Dr. Spielmann receives $100,000 grant to study astronaut’s plasma & saliva samples
Guillaume Spielmann, Assistant Professor of Exercise Physiology/Immunology in the School of Kinesiology, received a grant for $100,000 for his research proposal titled, “The impact of long duration spaceflight on the function of B-cells and biomarkers of inflammation.”
Long duration spaceflights have been associated with dysregulation of the immune system and latent viral reactivations, which could jeopardize crew safety and mission success. Long duration spaceflights can increase crewmember’s risk for infection.
Dr. Spielmann seeks to extend the current knowledge on spaceflight-induced immune changes to B-cell function, a type of white blood cell specialized in producing antibody against various bacteria and viruses. Optimal B-cell function is critical to mount adequate immune responses against pathogens and consequently prevent clinical manifestations of various illnesses. While B-cell function on earth is well understood, little is known on the impact of prolonged exposure to microgravity and other stressors associated with spaceflight on the function of B-cells.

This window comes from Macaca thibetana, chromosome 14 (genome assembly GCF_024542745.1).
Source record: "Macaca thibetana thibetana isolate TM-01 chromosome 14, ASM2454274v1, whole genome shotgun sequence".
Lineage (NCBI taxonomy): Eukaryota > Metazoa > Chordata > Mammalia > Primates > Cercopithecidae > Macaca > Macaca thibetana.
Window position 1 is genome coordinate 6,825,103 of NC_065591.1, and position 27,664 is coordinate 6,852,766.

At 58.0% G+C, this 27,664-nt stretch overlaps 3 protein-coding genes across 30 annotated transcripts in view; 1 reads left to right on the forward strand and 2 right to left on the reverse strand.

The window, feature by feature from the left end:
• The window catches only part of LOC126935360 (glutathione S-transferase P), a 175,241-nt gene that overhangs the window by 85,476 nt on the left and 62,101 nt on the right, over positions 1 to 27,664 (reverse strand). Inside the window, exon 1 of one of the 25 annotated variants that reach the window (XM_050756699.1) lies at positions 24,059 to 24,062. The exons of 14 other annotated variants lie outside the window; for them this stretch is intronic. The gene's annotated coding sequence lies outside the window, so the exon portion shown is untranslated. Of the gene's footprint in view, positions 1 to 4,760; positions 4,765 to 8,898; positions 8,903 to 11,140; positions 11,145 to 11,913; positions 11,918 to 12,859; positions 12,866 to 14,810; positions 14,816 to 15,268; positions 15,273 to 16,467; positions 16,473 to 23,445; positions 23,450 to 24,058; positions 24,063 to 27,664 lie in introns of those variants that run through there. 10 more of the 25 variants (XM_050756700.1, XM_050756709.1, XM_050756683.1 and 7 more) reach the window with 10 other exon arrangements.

Dr. Spielmann will analyze archived plasma and saliva samples previously collected from crew members throughout several International Space Station missions in order to evaluate B-cell function during and following long-duration missions.
Results of this study will provide researchers with a better understanding of how B-cells response to immune challenges and viral reactivation during orbital flights. This is essential to identify any clinical risks that may arise due to altered immunity during long-duration spaceflight missions.
Dr. Spielmann’s research interests center on the impact of various stressors, both physiological and psychological, on the immune system. His primary interest is to describe the immunological decrements of aging and stress, and explore the mechanisms by which behavioral interventions (i.e. weight loss, physical activity) mitigate this response.
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